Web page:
Despite a weak coalition civilian government, there has been no coup d’état. Shuja Nawaz of the Atlantic Council notes the military has “held back over the last four years, [and is] now gradually stepping back” from the day-to-day political arena.
The American imagination can run wild amid Pakistan’s political uncertainties and instability. Pakistan has dozens of nuclear bombs. A 2009 Gallup poll showed that nearly 60 percent of the population in this Muslim country believes the United States poses a greater threat than Islamabad’s traditional enemy, India (at only 18 percent).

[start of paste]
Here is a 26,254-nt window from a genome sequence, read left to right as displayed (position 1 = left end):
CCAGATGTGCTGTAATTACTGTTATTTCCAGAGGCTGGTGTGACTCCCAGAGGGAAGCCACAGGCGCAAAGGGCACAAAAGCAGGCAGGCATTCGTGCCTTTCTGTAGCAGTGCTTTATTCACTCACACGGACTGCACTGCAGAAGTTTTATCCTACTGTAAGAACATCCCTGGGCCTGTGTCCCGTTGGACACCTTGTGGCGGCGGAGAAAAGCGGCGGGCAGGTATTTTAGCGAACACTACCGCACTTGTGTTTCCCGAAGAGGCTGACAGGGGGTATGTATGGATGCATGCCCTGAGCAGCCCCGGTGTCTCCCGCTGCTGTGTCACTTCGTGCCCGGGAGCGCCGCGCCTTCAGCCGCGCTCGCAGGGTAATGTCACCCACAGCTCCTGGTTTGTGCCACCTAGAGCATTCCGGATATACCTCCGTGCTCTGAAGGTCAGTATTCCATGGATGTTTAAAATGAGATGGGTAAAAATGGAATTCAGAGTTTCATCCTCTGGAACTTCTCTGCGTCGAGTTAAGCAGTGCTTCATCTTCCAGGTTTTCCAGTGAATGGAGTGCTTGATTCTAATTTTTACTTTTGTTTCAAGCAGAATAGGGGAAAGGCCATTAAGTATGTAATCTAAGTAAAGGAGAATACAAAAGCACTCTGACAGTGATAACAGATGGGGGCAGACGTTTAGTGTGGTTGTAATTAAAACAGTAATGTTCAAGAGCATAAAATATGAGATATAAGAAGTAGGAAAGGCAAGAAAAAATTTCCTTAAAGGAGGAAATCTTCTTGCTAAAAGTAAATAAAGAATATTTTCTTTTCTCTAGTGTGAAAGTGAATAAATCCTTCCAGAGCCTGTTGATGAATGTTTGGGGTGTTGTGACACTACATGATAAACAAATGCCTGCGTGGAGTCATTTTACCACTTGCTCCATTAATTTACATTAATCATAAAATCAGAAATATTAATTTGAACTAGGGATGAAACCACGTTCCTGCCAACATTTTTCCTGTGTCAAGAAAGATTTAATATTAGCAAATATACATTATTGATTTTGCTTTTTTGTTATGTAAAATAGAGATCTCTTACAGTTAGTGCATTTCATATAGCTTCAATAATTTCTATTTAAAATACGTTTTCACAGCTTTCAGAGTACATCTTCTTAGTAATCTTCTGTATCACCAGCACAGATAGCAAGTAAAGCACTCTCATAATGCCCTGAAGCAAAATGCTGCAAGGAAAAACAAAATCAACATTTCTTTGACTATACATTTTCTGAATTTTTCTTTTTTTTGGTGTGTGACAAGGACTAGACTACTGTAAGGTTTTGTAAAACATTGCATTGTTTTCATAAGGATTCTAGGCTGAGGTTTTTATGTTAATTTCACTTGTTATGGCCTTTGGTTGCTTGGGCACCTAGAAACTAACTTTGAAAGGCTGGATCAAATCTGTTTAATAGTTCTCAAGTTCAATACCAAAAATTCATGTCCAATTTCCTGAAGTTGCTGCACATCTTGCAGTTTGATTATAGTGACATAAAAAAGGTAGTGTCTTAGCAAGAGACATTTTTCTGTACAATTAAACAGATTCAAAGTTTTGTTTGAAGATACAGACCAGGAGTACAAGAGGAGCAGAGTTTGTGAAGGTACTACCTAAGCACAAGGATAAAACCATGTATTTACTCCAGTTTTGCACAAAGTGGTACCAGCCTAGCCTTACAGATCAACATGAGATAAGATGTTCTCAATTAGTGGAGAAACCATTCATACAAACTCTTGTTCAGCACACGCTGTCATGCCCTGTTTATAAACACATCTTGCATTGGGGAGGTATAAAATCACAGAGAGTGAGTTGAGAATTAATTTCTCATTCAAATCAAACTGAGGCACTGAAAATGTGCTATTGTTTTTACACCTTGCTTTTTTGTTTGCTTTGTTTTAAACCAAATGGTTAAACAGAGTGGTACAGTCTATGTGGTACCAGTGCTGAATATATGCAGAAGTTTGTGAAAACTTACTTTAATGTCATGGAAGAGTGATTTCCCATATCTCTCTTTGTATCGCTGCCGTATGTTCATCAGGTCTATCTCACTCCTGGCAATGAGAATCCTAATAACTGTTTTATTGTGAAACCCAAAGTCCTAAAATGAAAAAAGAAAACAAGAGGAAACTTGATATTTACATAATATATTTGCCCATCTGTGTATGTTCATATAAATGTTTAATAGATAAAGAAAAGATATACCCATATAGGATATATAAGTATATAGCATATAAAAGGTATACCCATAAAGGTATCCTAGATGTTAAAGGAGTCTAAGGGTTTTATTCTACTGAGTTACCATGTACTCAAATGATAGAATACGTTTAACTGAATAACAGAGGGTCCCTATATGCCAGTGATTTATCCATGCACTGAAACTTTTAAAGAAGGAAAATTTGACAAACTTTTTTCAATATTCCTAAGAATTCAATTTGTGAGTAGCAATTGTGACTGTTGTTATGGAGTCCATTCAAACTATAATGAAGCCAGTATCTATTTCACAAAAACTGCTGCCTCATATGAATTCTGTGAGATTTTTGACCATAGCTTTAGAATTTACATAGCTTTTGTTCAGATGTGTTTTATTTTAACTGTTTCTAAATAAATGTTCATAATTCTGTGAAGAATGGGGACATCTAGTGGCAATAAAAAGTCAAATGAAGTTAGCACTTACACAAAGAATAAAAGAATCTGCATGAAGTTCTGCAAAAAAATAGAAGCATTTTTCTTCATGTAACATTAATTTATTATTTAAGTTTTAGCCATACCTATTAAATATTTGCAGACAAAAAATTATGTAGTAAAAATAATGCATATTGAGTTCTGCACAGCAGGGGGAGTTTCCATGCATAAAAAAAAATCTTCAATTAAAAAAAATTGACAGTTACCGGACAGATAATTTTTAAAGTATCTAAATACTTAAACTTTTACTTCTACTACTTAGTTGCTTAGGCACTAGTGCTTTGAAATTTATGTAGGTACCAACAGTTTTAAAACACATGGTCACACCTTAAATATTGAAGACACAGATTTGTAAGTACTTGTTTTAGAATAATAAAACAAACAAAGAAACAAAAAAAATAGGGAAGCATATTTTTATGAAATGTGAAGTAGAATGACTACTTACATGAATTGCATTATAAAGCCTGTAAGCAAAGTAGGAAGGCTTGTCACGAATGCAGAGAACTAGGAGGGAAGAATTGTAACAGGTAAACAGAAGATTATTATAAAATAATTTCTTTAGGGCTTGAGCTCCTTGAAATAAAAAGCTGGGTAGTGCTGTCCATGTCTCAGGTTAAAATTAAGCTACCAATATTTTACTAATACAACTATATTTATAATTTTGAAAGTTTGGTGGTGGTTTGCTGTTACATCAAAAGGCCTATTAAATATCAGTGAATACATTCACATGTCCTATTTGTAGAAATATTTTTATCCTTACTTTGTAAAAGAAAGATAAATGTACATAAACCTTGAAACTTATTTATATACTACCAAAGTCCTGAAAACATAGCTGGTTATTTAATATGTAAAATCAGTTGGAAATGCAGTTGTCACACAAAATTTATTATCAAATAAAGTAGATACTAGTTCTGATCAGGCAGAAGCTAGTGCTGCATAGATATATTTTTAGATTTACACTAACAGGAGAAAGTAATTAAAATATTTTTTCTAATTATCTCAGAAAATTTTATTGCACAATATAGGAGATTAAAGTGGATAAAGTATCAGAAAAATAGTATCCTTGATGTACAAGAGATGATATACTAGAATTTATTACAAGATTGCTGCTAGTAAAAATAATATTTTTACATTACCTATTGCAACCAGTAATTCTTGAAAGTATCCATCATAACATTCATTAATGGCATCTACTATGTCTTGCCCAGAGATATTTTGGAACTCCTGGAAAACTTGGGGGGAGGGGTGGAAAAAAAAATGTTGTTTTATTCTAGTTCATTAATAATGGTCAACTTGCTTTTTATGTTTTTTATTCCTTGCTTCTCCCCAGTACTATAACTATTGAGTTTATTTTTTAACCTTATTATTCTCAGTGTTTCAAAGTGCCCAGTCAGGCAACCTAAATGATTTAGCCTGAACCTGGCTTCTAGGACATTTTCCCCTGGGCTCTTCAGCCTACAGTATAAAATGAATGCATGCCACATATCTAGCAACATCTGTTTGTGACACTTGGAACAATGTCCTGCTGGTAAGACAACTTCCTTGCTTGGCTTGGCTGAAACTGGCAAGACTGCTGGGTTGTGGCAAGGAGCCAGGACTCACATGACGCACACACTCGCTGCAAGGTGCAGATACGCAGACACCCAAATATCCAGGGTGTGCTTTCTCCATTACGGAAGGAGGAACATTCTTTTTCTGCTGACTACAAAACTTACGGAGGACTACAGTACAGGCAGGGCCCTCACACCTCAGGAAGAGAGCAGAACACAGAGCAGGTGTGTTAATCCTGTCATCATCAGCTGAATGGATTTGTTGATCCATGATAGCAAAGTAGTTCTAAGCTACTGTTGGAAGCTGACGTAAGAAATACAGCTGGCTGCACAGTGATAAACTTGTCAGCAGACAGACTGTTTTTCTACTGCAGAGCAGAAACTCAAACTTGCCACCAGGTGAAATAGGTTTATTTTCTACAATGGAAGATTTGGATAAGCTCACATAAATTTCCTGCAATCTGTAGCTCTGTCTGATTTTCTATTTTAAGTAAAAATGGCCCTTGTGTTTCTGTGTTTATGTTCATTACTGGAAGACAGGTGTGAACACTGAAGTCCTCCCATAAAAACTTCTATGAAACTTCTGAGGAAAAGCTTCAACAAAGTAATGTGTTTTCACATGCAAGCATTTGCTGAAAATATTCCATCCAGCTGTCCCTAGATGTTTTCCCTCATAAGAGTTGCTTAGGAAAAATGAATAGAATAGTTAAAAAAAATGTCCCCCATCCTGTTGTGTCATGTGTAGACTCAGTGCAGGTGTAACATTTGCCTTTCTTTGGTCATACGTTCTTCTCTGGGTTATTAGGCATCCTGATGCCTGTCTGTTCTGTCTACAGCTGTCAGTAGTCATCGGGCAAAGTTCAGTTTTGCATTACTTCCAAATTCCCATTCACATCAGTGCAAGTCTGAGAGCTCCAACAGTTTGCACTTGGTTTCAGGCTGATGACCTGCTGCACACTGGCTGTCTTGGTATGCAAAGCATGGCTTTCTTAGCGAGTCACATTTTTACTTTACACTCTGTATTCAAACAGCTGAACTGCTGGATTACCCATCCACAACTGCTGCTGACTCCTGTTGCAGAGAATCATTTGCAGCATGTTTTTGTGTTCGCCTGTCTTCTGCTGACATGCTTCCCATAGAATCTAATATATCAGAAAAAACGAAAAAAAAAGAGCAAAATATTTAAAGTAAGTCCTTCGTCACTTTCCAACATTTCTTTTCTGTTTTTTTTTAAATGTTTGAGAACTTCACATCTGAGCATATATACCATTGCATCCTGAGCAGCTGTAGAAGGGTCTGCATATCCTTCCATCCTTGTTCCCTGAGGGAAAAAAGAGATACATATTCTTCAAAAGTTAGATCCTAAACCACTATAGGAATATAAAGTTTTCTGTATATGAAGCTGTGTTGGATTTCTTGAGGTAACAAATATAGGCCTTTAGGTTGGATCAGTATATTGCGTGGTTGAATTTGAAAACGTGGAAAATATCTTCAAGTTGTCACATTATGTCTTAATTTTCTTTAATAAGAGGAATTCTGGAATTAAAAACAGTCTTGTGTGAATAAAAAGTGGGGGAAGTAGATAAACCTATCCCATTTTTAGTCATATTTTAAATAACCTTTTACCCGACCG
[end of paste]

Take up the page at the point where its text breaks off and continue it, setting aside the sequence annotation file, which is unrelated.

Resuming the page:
Yet the US is stuck with Pakistan. Washington’s worst nightmare – a Taliban-dominated Pakistan – is probably unlikely, but that could change in a nanosecond if an outside power were to meddle in the affairs of the world’s second most populous Islamic country.
Any pessimistic view of Pakistan, however, while endemic in the West, differs considerably from the perspective of Pakistani analysts who cautiously point to more optimistic scenarios. They cite six hopeful developments.
Walter Rodgers, a former senior international correspondent for CNN, writes a biweekly column.